As France’s first host of the complete Visual History Archive of USC Shoah Foundation (a collection of over 54,000 testimonies in 39 languages from 63 countries of survivors and witnesses to the Shoah and the Armenian, Rwandan, Nanjing, Guatemalan and Cambodian genocides), the American University of Paris makes this important resource available to researchers, teachers and students for the purpose of investigating and disseminating new insights into the origins of collective hatred, fundamentalist ideologies, discrimination and mass violence as well as the aftereffects of these in historical, social and individual memory.
Founded by Steven Spielberg, the testimonies are preserved in the Visual History Archive, one of the largest digital collections of its kind in the world. They average a little over two hours each in length and were conducted in 62 countries and 41 languages. The vast majority of the testimonies contain a complete personal history of life before, during, and after the interviewee’s firsthand experience with genocide.
The Visual History Archive is digitized, fully searchable via indexed keywords, and hyperlinked to the minute. With more than 112,000 hours of testimony stored in the Archive, indexing technology is essential for enabling users to pinpoint topics of interest.
Indexing allows students, teachers, professors, researchers and others around the world to retrieve entire testimonies or search for specific sections within testimonies through a set of nearly 64,000 keywords and phrases, 1.8 million names, and 695,000 images.
Each testimony is indexed by a native speaker and each minute of video is time coded in English to a proprietary search engine using Institute-patented technology. The bulk of the video testimonies expound on the Holocaust, including such experiences as Jewish Survivors, Rescuers and Aid-Providers, Sinti and Roma Survivors, Liberators, Political Prisoners, Jehovah’s Witness Survivors, War Crimes Trial Participants, Eugenic Policies Survivors, Non-Jewish Forced Laborers and Homosexual Survivors. But the Visual History Archive has expanded to include testimonies from the 1994 Rwandan Tutsi Genocide, the 1937 Nanjing Massacre and the Armenian Genocide that coincided with World War I. Plans to integrate testimonies from other genocides, including Cambodia and Guatemala are in development.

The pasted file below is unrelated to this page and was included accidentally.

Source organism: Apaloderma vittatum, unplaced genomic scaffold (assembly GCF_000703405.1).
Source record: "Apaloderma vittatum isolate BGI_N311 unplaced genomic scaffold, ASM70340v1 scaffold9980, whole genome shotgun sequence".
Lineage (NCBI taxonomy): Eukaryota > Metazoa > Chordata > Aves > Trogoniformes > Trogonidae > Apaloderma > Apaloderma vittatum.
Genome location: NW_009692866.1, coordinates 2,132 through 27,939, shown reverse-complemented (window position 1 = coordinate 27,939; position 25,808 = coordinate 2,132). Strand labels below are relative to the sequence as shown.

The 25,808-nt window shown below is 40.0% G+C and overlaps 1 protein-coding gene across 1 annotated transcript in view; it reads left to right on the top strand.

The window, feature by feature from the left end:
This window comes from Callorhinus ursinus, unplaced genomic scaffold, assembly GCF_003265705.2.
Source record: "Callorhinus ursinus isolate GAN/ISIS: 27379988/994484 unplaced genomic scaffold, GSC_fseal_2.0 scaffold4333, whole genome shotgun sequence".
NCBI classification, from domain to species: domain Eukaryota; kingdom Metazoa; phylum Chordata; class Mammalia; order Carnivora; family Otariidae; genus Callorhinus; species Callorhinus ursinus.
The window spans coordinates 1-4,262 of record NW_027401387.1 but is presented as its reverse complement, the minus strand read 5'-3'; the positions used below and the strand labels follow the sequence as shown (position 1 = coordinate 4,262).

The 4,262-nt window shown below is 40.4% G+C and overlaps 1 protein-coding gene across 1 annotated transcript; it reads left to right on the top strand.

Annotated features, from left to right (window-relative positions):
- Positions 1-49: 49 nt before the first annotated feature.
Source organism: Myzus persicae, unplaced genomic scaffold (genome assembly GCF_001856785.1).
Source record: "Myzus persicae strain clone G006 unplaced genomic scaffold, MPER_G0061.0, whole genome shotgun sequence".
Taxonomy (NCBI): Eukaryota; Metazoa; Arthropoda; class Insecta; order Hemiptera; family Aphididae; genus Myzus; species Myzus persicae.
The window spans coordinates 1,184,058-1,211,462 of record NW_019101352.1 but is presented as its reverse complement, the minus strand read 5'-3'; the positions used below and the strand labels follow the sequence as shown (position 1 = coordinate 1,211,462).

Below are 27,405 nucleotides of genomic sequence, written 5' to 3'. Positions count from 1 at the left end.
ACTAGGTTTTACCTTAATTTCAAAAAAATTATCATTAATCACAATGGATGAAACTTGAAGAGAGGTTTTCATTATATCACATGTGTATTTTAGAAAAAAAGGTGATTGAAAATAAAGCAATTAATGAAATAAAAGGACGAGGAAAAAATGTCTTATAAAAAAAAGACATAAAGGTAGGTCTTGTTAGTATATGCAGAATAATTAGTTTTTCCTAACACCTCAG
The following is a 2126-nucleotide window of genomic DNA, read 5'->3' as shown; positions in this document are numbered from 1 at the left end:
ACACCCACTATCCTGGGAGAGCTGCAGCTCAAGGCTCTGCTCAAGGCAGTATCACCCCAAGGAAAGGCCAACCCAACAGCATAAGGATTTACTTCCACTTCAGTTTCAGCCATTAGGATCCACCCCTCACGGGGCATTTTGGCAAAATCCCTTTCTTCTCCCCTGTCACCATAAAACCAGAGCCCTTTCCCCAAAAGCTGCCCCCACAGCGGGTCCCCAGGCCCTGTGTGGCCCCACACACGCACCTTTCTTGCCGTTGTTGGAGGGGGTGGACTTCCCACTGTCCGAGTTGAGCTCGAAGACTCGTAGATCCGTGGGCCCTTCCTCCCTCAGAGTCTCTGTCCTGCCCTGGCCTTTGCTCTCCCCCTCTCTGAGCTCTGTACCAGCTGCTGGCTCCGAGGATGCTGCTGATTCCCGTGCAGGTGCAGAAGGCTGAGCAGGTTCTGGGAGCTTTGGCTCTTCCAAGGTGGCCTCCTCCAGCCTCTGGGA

Each collection adds context for the other, providing multiple pathways for students, educators and scholars to learn from the eyewitnesses of history across time, locations, cultures and socio-political circumstances. Ultimately, the Visual History Archive forever preserves the faces and voices of the people who witnessed history, allowing their firsthand stories to enlighten and inspire action against intolerance for generations to come.
The Visual History Archive is available to all AUP faculty, staff and students on any computer terminal on the campus of the American University of Paris. To view videos you must login on the USC Shoah Foundation website.
If you have any question regarding the Visual History Archive, need help or advice with your research or want to plan a viewing of video testimonies, please contact Constance Pâris de Bollardière, Postdoctoral Fellow of the George and Irina Schaeffer Center for the Study of Genocide, Human Rights and Conflict Prevention: email@example.com
The outside public can view the Visual History Archive at the AUP library. Please contact Constance Pâris de Bollardière beforehand in order to arrange an appointment.